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Market Trends

Will High Demand for 4-Cylinder Engines Increase OTD?

July 11, 2008, by Mike Antich - Also by this author

 By Mike Antich Although fleet is extremely important to automakers, the reality is that retail sales and retail considerations drive many OEM decisions. Currently, retail buyers are demanding four-cylinder engines in what appears to be a knee-jerk reaction to paying, on average, $4.03 per gallon for gasoline. Franchise dealers just don’t have enough four-cylinders in inventory to meet this demand and they are clamoring for more product.

Fleet managers planning 2009-model ordering are wondering whether this spike in demand for four-cylinder engines will adversely affect order-to-delivery (OTD) times for four-cylinder units they are planning to order.

In June, vehicles with four-cylinder engines accounted for more than 50 percent of all U.S. retail sales of new cars and trucks, according to J.D. Power & Associates. This percentage has been increasing each month since February. For instance, in May, 45 percent of all vehicles sold were equipped with four-cylinders.

All of the major automakers are scrambling to meet increased demand for four-cylinder engines. They are shifting production from six- to four-cylinder engines as quickly as possible.

However, current demand is outstripping current capacity. In a July 1 article on and in the July 7 edition of Automotive News, Mark LaNeve, VP of sales and marketing for GM North America, is quoted as saying in a conference call: “In some cases, we've been outright constrained where dealers were just out of cars.”' He said the industry's June sales would have been 40,000 higher had there been more cars available with four-cylinder engines.

What promises to compound this capacity constraint is that many fleets are also looking to increase their percentage of four-cylinder models. Traditionally, fleets primarily bought six-cylinder, but nowadays, all fleets are looking for ways to decrease fuel spend. Like retail buyers, they too are looking to downsize vehicles (where possible) or opt to four-cylinder engines. For more on this, see the June 30 Market Trends Blog – One interesting observation is that if you look at some of the 2009-MY fleet incentive programs, the same model with a V-6 has a higher fleet incentive than when equipped with a four-cylinder engine.

There are a number of reasons why fleets are gravitating to four-cylinder engines. Fleet managers (who manage car fleets) tell me switching to a four-cylinder engine allows them to maintain the same size automobile necessary to meet its fleet application without downsizing to a smaller model. However, the key reason is increased fuel economy. A mid-size sedan equipped with a four-cylinder engine achieves a higher combined city-highway fuel economy over a six-cylinder. Not only is there is a reduction in fuel spend, but also a reduction in cap cost since the cost of a four-cylinder engine is less than a V-6. In addition, lifecycle cost analysis currently favors four-cylinder engines since they command higher resale values in the wholesale resale market. This will most likely remain the case for the foreseeable future or as long as gas remains over $3.50 per gallon.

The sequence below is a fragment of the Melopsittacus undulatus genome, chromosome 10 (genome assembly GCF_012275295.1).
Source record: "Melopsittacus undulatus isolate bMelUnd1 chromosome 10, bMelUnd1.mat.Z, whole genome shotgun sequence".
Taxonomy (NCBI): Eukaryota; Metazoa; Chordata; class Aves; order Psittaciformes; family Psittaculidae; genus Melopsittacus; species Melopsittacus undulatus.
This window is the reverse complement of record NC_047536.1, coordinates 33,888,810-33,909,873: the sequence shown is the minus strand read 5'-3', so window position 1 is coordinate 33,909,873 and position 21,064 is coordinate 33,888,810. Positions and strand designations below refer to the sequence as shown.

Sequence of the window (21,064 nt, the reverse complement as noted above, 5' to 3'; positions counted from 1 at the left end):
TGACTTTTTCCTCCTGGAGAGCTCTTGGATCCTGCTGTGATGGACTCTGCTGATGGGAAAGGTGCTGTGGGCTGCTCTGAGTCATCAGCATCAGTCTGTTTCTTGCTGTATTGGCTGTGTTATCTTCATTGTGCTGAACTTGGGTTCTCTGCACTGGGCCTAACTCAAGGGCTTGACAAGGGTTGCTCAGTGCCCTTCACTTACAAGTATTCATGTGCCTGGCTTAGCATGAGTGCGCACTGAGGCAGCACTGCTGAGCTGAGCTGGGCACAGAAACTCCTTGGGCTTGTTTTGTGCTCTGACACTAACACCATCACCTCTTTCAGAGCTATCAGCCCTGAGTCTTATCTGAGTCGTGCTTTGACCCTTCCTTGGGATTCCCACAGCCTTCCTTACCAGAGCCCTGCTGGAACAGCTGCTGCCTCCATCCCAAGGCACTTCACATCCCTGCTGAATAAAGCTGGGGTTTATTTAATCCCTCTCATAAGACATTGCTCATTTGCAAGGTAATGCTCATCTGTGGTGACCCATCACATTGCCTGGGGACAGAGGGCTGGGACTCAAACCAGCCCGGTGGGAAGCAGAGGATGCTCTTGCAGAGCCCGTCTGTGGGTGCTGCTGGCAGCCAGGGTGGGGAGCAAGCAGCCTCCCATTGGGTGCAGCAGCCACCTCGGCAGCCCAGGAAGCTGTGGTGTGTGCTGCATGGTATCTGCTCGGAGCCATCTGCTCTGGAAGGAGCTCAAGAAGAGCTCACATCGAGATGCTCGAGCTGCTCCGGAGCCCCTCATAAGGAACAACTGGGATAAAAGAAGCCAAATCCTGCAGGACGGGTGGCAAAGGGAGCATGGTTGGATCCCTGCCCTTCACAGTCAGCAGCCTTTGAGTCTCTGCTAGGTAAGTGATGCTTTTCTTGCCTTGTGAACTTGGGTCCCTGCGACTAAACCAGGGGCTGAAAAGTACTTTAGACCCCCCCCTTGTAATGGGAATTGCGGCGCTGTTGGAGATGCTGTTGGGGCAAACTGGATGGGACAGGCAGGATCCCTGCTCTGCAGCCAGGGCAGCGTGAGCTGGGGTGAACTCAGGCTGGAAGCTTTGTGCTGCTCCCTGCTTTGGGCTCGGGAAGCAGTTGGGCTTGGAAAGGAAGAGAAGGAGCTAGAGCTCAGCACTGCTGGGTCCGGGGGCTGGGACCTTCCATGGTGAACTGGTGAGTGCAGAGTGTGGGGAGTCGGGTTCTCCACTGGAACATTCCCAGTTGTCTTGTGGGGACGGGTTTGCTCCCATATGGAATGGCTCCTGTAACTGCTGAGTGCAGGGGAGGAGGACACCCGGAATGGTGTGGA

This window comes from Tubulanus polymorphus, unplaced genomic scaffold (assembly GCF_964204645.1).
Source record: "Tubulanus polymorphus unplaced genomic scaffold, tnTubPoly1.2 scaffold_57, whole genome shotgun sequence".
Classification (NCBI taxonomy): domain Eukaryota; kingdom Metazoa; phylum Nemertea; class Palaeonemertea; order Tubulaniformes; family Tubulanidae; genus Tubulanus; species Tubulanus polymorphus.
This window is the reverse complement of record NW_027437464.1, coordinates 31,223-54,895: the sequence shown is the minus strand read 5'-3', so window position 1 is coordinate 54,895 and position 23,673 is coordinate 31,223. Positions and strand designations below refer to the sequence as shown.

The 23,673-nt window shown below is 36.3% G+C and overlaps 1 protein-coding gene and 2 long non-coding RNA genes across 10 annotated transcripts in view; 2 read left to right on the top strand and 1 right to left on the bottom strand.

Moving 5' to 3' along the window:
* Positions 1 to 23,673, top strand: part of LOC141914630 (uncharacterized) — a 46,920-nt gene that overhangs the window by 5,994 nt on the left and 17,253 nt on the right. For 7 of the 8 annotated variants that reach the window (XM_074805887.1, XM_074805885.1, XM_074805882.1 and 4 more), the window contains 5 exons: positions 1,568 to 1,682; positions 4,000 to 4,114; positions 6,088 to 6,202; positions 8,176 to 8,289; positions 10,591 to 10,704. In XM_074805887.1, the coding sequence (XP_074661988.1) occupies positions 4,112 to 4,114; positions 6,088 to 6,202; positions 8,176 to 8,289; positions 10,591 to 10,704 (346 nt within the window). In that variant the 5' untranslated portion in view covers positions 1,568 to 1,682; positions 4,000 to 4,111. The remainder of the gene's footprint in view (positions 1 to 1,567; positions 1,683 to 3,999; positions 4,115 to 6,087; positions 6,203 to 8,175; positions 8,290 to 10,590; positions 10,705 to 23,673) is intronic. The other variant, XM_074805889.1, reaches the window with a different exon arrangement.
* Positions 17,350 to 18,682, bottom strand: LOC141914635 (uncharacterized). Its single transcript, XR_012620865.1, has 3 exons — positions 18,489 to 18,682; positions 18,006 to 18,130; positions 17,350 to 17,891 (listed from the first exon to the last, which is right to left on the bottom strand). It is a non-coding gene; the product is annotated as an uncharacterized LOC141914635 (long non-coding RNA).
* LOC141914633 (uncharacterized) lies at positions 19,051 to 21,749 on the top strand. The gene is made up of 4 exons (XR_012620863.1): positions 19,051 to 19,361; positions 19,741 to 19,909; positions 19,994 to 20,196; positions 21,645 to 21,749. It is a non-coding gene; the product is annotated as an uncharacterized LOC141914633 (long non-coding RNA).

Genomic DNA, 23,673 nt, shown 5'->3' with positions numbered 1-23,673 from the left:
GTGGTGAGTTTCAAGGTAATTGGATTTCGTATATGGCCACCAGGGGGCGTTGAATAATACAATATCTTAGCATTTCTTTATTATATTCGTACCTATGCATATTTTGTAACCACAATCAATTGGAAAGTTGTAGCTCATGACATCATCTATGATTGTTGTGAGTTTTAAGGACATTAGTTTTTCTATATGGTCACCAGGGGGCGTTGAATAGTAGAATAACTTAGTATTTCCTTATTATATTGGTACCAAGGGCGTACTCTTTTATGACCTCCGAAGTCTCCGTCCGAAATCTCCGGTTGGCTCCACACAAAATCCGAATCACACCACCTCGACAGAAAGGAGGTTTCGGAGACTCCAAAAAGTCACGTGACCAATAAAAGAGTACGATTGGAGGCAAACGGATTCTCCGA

Since the June 30 Market Trends Blog hit the blogosphere, fleets have e-mailed me to voice concern about order-to-delivery times, especially if the high demand for four-cylinder engines continues to outstrip current production capacity. One well-respected industry veteran e-mailed me: “I’m willing to bet that order-to-delivery time for four-cylinder vehicles to fleet buyers will grow 12-plus weeks.”

However, OEMs are confident about being able to produce an adequate supply of four-cylinder engines. “GM has the production capability to adjust to the changing mix of engines. In fact, we are reviewing our trim packages on cars such as the Malibu and Saturn Aura to ensure they are compatible with four-cylinder engines. In the past, some trim levels might have spec'ed a V-6 engine,” said Dave Spence, director commercial product & specialty vehicles for GM Fleet & Commercial Operations. “If there are OTD issues, they are not related to four-cylinder engines, but rather to things such as the flooding in the Midwest that shutdown rail traffic crossing the Mississippi River.”

Let me know what you think.

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Author Bio

Mike Antich

Editor and Associate Publisher

Mike has covered fleet management and remarketing for more than 20 years and entered the Fleet Hall of Fame in 2010.

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